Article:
“Fleets are recognizing the impact an APU can have on reducing truck engine maintenance,” David Kiefer, director of sales and marketing, Carrier Transicold, Truck/Trailer/Rail Americas, Athens, Ga. “Running an APU instead of idling the truck can reduce wear on the truck engine. This can translate into a reduction in maintenance and other related costs. It can also mean extended engine life and better trade-in value for the truck.”
The biggest concerns with diesel APUs typically focus on the increased weight—APUs can add 400 to 500 lbs. “Most states provide an exemption for 400 lbs., but three don’t: California; Kentucky; and North Carolina,” Yoder explained.
Increased maintenance is also an issue that is discussed in terms of APU’s total cost of ownership, as they employ diesel engines and HVAC systems. PM schedules are typically as often as every 400 hours, with some units recommending up to every 1,000 hours. You want to ensure that your supplier has a robust dealer network to cover any potential on-road issues. In terms of cost, you can expect around $8,500 to $11,000 for a unit.
A battery-powered APU solution is also a viable option for those fleets looking to rely less on diesel power. All-electric APUs, such as Idle Free System’s APU captures energy produced by the engine’s alternator and stores it in an independent battery bank consisting of four AGM batteries. “When the truck’s engine is off, the APU converts the stored energy into 120-volt electricity using a pure sine wave inverter,” explained Mike Bellemore, Idle Free Systems segment sales manager. “This provides a constant source of power for creature comforts.”
In terms of battery-powered APU savings, Bill Gordon, vice president of global truck for Bergstrom, which offers its No-Idle Thermal Environment (NITE) no-idle system, explains that the average truck’s fuel usage by as much as 3,790 gal. a year, and save the owner more than $10,747 per truck, per year in reduced fuel costs and maintenance, based on diesel prices of $2.80 per gallon, six-cylinder engine, 1,000 idling RPM, eight idling hours per day, 300 days per year.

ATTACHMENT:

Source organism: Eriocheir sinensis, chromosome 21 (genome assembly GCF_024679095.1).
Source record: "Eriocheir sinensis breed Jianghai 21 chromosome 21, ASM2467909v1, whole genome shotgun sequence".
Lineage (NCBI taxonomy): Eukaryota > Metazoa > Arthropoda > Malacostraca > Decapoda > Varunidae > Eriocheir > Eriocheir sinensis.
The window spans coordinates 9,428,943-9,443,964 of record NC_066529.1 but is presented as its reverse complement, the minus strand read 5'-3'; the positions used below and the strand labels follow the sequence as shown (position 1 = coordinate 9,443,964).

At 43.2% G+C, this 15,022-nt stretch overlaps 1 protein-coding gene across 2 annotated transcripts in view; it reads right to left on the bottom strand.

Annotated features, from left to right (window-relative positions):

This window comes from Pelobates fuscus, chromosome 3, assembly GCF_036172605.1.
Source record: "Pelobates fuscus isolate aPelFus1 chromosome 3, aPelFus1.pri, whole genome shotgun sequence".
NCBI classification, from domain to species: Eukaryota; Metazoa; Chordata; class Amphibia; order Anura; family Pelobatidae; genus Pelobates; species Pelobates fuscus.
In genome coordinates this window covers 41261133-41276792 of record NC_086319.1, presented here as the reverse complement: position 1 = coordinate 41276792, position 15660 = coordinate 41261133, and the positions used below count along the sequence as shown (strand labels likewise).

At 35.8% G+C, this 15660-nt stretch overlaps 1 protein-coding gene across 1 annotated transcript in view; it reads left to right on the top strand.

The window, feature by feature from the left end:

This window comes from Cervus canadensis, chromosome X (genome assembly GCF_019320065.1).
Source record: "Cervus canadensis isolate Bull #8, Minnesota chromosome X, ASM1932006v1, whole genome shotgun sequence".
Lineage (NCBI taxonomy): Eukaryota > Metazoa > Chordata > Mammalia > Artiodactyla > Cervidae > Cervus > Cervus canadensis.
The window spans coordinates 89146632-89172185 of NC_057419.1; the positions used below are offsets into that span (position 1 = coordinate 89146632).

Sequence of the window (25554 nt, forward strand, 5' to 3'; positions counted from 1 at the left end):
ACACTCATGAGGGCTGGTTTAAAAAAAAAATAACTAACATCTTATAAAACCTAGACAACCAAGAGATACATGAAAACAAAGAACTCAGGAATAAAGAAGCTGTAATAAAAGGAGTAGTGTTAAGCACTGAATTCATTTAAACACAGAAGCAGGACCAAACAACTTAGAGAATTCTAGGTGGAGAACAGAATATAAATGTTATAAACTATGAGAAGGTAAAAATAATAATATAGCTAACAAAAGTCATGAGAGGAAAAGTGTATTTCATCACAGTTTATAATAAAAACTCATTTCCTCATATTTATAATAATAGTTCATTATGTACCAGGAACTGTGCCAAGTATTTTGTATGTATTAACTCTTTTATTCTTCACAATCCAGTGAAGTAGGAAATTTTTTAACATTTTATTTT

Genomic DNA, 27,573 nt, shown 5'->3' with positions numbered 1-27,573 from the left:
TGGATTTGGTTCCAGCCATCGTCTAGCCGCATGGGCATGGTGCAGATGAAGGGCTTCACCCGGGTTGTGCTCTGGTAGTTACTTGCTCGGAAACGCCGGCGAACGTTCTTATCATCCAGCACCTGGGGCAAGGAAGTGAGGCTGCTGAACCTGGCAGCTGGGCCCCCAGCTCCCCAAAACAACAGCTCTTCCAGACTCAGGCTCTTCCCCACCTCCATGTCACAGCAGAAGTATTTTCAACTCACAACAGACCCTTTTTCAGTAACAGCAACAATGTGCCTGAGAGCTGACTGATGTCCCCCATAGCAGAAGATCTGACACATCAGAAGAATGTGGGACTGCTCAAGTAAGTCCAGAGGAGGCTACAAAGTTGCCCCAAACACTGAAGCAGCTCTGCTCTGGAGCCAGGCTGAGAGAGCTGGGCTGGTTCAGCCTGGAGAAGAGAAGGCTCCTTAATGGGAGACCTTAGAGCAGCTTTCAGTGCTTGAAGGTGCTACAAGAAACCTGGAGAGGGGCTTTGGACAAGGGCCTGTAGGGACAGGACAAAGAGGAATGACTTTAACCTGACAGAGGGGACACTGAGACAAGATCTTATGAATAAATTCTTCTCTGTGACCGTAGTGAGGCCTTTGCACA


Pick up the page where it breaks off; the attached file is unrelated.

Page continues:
“Fleets managers should ask themselves two key questions: What technology will work best for my operation? Do I want an aftermarket solution or a first fit solution?” Gordon explained.
In terms of options, many electric APUs, such as the Bergstrom NITE system, include an the availability of a fuel-operated heater, auto start, solar charging and shore power options. Further, Bergstrom also offers a line of European style “parking coolers” and evaporative coolers, which can be retrofitted on most of the current NITE systems.
The Idle Free Systems offers its Reefer Link technology, which can power its APU, allowing the APU to be run by the reefer. “Reefer Link also provides backup alternator power for both the reefer unit and the truck’s starter batteries in the event one or another fails,” Bellemore said.
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